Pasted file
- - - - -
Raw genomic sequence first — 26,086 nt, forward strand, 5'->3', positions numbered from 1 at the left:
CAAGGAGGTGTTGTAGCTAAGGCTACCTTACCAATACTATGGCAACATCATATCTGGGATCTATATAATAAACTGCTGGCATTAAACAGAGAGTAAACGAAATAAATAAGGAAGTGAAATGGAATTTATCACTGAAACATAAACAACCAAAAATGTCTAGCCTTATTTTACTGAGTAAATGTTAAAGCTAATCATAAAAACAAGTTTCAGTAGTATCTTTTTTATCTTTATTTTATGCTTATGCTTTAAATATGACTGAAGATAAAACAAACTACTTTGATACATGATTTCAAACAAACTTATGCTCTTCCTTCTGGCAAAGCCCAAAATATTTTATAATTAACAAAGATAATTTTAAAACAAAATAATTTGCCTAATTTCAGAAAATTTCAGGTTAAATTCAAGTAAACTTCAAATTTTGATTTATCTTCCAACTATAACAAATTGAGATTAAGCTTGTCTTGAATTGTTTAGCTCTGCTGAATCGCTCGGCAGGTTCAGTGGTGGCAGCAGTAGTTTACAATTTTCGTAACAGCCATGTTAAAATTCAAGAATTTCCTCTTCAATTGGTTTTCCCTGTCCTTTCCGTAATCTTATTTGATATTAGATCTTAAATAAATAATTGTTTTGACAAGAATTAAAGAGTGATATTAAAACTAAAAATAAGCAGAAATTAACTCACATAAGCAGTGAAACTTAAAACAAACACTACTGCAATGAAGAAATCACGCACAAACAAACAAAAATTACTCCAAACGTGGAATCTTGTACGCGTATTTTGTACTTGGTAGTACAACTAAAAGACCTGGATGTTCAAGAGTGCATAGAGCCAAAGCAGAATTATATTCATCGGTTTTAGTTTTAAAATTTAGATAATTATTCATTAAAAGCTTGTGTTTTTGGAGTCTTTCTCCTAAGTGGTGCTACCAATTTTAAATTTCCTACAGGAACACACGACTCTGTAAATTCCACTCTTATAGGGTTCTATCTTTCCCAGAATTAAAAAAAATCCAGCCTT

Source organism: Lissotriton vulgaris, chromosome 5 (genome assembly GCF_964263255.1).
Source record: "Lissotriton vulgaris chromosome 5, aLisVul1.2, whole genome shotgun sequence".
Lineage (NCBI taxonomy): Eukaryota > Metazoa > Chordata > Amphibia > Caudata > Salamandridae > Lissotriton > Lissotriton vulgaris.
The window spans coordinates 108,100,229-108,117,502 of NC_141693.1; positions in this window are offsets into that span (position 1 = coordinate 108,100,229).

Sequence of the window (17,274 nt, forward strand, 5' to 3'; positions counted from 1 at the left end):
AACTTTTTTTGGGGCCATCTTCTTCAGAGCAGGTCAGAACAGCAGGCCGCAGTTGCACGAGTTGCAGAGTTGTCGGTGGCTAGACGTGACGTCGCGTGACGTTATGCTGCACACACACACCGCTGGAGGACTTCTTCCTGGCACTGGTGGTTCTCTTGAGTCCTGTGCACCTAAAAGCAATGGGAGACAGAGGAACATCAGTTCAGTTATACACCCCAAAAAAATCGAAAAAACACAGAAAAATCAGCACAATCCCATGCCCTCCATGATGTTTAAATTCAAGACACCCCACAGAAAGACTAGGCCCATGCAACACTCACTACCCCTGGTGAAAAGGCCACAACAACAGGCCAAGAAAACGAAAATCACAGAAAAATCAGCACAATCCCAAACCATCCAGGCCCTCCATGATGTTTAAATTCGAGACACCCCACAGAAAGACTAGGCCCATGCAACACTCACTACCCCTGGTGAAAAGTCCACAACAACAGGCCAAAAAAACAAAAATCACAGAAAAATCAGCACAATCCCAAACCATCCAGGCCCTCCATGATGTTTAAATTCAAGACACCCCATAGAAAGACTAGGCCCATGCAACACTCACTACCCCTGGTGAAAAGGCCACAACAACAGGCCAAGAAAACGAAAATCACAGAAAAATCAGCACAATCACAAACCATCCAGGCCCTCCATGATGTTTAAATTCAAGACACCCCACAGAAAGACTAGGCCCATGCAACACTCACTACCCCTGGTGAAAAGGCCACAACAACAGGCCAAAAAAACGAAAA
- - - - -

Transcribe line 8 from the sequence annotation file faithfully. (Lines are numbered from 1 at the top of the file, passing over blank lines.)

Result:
AACTTTTTTTGGGGCCATCTTCTTCAGAGCAGGTCAGAACAGCAGGCCGCAGTTGCACGAGTTGCAGAGTTGTCGGTGGCTAGACGTGACGTCGCGTGACGTTATGCTGCACACACACACCGCTGGAGGACTTCTTCCTGGCACTGGTGGTTCTCTTGAGTCCTGTGCACCTAAAAGCAATGGGAGACAGAGGAACATCAGTTCAGTTATACACCCCAAAAAAATCGAAAAAACACAGAAAAATCAGCACAATCCCATGCCCTCCATGATGTTTAAATTCAAGACACCCCACAGAAAGACTAGGCCCATGCAACACTCACTACCCCTGGTGAAAAGGCCACAACAACAGGCCAAGAAAACGAAAATCACAGAAAAATCAGCACAATCCCAAACCATCCAGGCCCTCCATGATGTTTAAATTCGAGACACCCCACAGAAAGACTAGGCCCATGCAACACTCACTACCCCTGGTGAAAAGTCCACAACAACAGGCCAAAAAAACAAAAATCACAGAAAAATCAGCACAATCCCAAACCATCCAGGCCCTCCATGATGTTTAAATTCAAGACACCCCATAGAAAGACTAGGCCCATGCAACACTCACTACCCCTGGTGAAAAGGCCACAACAACAGGCCAAGAAAACGAAAATCACAGAAAAATCAGCACAATCACAAACCATCCAGGCCCTCCATGATGTTTAAATTCAAGACACCCCACAGAAAGACTAGGCCCATGCAACACTCACTACCCCTGGTGAAAAGGCCACAACAACAGGCCAAAAAAACGAAAA